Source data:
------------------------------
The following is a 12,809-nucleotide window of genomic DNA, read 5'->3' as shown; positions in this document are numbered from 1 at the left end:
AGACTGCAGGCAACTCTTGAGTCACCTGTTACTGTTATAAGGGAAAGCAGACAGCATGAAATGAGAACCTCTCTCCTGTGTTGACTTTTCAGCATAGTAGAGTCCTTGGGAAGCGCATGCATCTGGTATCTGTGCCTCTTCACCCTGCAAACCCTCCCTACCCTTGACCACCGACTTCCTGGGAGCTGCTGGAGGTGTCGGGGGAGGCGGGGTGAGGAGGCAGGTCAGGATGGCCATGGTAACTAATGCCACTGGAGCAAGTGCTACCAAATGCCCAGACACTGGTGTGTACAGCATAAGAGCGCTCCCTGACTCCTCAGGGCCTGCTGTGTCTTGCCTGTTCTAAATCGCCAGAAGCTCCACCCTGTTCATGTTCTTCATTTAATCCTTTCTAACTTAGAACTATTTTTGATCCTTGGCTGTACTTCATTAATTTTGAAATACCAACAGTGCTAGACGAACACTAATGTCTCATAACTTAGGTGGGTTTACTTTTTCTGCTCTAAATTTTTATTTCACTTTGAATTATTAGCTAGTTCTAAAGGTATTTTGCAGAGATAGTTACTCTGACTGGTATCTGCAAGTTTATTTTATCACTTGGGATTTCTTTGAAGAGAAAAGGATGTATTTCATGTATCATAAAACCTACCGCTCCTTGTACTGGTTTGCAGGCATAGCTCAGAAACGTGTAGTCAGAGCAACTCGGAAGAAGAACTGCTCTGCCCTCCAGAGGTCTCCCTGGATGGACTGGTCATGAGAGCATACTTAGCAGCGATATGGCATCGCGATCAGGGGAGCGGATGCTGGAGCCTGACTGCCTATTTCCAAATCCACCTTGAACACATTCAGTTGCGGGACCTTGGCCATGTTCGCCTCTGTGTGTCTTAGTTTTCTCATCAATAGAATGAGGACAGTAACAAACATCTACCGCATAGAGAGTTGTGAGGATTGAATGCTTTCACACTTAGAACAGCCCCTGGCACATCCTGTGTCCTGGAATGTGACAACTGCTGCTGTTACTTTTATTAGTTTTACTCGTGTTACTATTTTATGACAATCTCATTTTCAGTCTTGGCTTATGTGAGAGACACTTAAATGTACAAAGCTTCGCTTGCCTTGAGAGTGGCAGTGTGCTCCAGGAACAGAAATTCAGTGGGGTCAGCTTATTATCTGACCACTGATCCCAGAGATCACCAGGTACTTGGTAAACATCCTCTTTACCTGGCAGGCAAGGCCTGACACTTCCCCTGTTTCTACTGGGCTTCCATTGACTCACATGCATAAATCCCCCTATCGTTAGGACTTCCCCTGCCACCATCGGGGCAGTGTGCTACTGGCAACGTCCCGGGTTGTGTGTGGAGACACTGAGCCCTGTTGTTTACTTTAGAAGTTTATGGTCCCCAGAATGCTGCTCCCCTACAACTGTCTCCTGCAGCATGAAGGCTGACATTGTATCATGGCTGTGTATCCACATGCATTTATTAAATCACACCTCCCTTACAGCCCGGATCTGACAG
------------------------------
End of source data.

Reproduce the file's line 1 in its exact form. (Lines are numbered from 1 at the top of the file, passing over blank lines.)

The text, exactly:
The following is a 12,809-nucleotide window of genomic DNA, read 5'->3' as shown; positions in this document are numbered from 1 at the left end: